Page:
Chemistry of rain

The rain over the sea

Close your eyes… remember when you were young and outside was raining… remember the scent of rain on dry soil… that particular scent has a name: petrichor.

The term “petrichor” was first used in 1964 by scientists Isabel Bear and Dick Thomas and it derives from the Greek words “petra” (rock) and “ichor” (the fluid that flows in the veins of the gods in Greek mythology).

Petrichor is caused by a combination of different molecules, let’s have a closer look.

The first molecule responsible for petrichor is geosmin. Geosmin has an earthy arome and it is produced by actinomycetes, a group of bacteria living in the soil.

Earth atmosphere is composed of nitrogen (78%), oxygen (21%), argon (1%) and traces of other molecules.

Electric discharges from lightning can cause the disruption of the diatomic molecule of oxygen of air and induce the formation of ozone. Ozone molecules are carried down to the soil by raindrops and contribute to the pungent scent of petrichor. Do you know the feeling of smelling the air and say “It is going to rain”? Well, that sensation is due to ozone. This molecule is transported by the wind for miles and anticipates the rain.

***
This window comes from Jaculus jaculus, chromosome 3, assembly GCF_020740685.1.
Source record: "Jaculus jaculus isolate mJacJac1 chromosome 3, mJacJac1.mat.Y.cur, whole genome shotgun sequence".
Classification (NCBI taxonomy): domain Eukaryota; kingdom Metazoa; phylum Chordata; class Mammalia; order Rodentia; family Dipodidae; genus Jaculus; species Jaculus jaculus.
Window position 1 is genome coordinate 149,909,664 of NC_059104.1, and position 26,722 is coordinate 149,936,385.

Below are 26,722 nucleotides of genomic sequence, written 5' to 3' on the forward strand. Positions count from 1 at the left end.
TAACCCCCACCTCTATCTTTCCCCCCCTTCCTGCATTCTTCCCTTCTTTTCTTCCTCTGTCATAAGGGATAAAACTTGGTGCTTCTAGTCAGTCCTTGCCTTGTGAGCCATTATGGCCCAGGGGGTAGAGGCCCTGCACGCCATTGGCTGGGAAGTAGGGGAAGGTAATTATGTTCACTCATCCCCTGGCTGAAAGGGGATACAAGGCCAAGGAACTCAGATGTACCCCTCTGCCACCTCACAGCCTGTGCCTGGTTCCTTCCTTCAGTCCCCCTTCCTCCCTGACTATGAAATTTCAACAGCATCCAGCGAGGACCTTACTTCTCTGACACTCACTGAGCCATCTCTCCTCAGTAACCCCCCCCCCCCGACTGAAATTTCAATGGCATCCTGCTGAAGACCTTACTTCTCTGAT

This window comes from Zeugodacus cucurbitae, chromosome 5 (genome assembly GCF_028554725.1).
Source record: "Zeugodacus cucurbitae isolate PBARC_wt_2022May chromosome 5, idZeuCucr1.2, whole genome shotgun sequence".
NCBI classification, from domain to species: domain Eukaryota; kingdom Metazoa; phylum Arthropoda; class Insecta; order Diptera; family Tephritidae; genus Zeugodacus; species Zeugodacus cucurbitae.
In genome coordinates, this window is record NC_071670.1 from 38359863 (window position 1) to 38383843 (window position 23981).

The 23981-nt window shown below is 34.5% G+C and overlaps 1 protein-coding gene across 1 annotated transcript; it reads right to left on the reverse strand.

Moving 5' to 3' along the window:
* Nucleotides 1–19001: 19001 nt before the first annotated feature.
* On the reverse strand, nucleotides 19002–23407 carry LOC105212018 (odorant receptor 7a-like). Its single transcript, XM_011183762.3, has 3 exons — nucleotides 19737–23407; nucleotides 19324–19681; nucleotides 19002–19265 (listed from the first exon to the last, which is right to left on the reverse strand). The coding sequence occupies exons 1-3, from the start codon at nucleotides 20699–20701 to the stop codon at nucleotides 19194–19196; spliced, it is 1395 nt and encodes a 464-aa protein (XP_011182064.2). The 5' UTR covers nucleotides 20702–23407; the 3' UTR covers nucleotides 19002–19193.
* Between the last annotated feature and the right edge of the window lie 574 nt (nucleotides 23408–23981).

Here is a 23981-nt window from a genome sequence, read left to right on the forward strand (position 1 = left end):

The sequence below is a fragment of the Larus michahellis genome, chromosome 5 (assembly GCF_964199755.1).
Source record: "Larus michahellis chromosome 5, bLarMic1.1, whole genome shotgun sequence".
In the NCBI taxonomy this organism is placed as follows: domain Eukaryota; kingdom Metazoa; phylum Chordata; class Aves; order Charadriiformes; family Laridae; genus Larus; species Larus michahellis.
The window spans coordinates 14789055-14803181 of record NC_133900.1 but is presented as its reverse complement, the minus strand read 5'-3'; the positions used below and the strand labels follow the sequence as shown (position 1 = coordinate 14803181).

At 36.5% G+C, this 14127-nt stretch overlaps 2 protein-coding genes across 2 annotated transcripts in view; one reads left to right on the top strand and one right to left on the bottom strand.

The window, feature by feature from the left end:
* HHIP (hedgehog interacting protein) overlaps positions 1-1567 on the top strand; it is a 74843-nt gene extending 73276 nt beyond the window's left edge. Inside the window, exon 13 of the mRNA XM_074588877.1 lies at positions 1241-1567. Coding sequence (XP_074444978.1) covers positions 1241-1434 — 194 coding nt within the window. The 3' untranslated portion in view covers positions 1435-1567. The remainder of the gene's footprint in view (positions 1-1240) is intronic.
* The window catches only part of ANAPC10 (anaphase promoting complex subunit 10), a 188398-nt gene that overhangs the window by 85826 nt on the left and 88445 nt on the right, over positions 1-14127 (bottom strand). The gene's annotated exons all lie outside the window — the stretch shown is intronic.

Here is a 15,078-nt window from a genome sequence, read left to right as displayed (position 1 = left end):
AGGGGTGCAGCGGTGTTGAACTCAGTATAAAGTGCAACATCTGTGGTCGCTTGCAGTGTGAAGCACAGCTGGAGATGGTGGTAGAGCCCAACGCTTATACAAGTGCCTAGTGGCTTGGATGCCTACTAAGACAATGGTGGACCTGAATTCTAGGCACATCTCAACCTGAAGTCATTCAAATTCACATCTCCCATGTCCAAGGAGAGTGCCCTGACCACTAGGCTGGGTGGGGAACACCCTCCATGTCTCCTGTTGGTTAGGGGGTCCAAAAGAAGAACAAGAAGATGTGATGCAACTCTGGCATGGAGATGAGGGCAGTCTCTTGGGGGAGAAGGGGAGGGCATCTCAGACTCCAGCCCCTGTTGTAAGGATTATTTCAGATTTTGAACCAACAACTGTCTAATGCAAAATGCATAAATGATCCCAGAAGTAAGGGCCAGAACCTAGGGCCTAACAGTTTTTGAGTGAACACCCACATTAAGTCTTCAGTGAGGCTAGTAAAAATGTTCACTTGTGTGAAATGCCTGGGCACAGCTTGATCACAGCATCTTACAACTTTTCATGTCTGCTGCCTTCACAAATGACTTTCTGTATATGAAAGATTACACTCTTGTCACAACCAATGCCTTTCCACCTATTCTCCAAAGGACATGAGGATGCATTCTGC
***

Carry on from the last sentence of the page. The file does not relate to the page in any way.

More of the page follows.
Finally, the last two molecules are palmitic and stearic acid. These are oils produced by plants in dry periods. During rain, these molecules are released from the soil to the air adding the typical earthy smell to the petrichor.

Do you like the smell of rain?


Bear and Thomas, “Genesis of petrichor”, (1966),

“The smell of rain”:


“Che cosa causa l’odore della pioggia”:


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